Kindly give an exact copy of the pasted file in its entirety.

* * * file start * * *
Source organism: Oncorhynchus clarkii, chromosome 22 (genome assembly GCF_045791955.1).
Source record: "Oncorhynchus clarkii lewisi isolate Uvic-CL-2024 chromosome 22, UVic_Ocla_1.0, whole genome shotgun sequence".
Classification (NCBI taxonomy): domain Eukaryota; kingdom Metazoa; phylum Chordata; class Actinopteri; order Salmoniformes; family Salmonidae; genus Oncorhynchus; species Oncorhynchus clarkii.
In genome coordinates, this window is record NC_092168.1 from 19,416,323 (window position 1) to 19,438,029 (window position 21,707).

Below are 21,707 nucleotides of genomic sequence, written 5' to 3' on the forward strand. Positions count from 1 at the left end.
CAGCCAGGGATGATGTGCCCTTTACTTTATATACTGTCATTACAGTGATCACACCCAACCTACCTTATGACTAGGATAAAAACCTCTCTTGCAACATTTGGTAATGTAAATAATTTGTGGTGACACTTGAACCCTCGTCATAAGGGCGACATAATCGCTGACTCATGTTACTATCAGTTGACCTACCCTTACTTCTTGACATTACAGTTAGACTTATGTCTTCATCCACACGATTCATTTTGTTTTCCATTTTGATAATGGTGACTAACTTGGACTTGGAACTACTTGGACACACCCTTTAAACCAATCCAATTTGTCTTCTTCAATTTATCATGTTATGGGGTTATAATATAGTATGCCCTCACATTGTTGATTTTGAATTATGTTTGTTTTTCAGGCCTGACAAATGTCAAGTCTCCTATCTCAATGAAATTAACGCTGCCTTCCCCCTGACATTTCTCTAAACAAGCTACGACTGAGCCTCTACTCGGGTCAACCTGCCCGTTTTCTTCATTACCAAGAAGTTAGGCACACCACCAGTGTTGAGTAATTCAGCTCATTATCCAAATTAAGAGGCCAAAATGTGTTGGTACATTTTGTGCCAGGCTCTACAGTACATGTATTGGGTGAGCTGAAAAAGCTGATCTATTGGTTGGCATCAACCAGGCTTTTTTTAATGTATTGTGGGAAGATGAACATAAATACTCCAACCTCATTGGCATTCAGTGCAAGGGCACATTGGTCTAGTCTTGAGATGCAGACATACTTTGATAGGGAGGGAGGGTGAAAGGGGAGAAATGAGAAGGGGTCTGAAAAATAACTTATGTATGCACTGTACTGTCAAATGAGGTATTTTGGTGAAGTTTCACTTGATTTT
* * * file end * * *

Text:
Source organism: Oncorhynchus clarkii, chromosome 22 (genome assembly GCF_045791955.1).
Source record: "Oncorhynchus clarkii lewisi isolate Uvic-CL-2024 chromosome 22, UVic_Ocla_1.0, whole genome shotgun sequence".
Classification (NCBI taxonomy): domain Eukaryota; kingdom Metazoa; phylum Chordata; class Actinopteri; order Salmoniformes; family Salmonidae; genus Oncorhynchus; species Oncorhynchus clarkii.
In genome coordinates, this window is record NC_092168.1 from 19,416,323 (window position 1) to 19,438,029 (window position 21,707).

Below are 21,707 nucleotides of genomic sequence, written 5' to 3' on the forward strand. Positions count from 1 at the left end.
CAGCCAGGGATGATGTGCCCTTTACTTTATATACTGTCATTACAGTGATCACACCCAACCTACCTTATGACTAGGATAAAAACCTCTCTTGCAACATTTGGTAATGTAAATAATTTGTGGTGACACTTGAACCCTCGTCATAAGGGCGACATAATCGCTGACTCATGTTACTATCAGTTGACCTACCCTTACTTCTTGACATTACAGTTAGACTTATGTCTTCATCCACACGATTCATTTTGTTTTCCATTTTGATAATGGTGACTAACTTGGACTTGGAACTACTTGGACACACCCTTTAAACCAATCCAATTTGTCTTCTTCAATTTATCATGTTATGGGGTTATAATATAGTATGCCCTCACATTGTTGATTTTGAATTATGTTTGTTTTTCAGGCCTGACAAATGTCAAGTCTCCTATCTCAATGAAATTAACGCTGCCTTCCCCCTGACATTTCTCTAAACAAGCTACGACTGAGCCTCTACTCGGGTCAACCTGCCCGTTTTCTTCATTACCAAGAAGTTAGGCACACCACCAGTGTTGAGTAATTCAGCTCATTATCCAAATTAAGAGGCCAAAATGTGTTGGTACATTTTGTGCCAGGCTCTACAGTACATGTATTGGGTGAGCTGAAAAAGCTGATCTATTGGTTGGCATCAACCAGGCTTTTTTTAATGTATTGTGGGAAGATGAACATAAATACTCCAACCTCATTGGCATTCAGTGCAAGGGCACATTGGTCTAGTCTTGAGATGCAGACATACTTTGATAGGGAGGGAGGGTGAAAGGGGAGAAATGAGAAGGGGTCTGAAAAATAACTTATGTATGCACTGTACTGTCAAATGAGGTATTTTGGTGAAGTTTCACTTGATTTT